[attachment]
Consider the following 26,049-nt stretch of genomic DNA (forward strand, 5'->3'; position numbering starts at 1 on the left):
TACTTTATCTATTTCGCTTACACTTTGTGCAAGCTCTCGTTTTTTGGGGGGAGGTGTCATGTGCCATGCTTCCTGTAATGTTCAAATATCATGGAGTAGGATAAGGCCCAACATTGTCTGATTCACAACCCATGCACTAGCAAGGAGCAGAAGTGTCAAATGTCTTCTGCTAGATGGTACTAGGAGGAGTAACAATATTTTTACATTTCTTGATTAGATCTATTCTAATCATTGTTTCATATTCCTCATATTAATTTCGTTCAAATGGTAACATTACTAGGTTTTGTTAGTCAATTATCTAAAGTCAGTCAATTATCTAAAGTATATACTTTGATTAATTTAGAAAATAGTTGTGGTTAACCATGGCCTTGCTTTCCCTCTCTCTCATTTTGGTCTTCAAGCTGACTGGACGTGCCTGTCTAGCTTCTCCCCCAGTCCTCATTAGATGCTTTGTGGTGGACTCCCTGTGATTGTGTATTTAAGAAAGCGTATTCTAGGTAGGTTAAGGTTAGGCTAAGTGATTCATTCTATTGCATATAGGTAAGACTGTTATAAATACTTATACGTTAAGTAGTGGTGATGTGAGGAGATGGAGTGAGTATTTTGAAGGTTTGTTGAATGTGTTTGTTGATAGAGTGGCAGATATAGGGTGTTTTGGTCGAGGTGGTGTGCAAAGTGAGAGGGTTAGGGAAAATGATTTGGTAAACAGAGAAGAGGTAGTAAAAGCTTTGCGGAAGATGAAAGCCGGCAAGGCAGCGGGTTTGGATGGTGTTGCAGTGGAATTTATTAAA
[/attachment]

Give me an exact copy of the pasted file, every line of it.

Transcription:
Consider the following 26,049-nt stretch of genomic DNA (forward strand, 5'->3'; position numbering starts at 1 on the left):
TACTTTATCTATTTCGCTTACACTTTGTGCAAGCTCTCGTTTTTTGGGGGGAGGTGTCATGTGCCATGCTTCCTGTAATGTTCAAATATCATGGAGTAGGATAAGGCCCAACATTGTCTGATTCACAACCCATGCACTAGCAAGGAGCAGAAGTGTCAAATGTCTTCTGCTAGATGGTACTAGGAGGAGTAACAATATTTTTACATTTCTTGATTAGATCTATTCTAATCATTGTTTCATATTCCTCATATTAATTTCGTTCAAATGGTAACATTACTAGGTTTTGTTAGTCAATTATCTAAAGTCAGTCAATTATCTAAAGTATATACTTTGATTAATTTAGAAAATAGTTGTGGTTAACCATGGCCTTGCTTTCCCTCTCTCTCATTTTGGTCTTCAAGCTGACTGGACGTGCCTGTCTAGCTTCTCCCCCAGTCCTCATTAGATGCTTTGTGGTGGACTCCCTGTGATTGTGTATTTAAGAAAGCGTATTCTAGGTAGGTTAAGGTTAGGCTAAGTGATTCATTCTATTGCATATAGGTAAGACTGTTATAAATACTTATACGTTAAGTAGTGGTGATGTGAGGAGATGGAGTGAGTATTTTGAAGGTTTGTTGAATGTGTTTGTTGATAGAGTGGCAGATATAGGGTGTTTTGGTCGAGGTGGTGTGCAAAGTGAGAGGGTTAGGGAAAATGATTTGGTAAACAGAGAAGAGGTAGTAAAAGCTTTGCGGAAGATGAAAGCCGGCAAGGCAGCGGGTTTGGATGGTGTTGCAGTGGAATTTATTAAA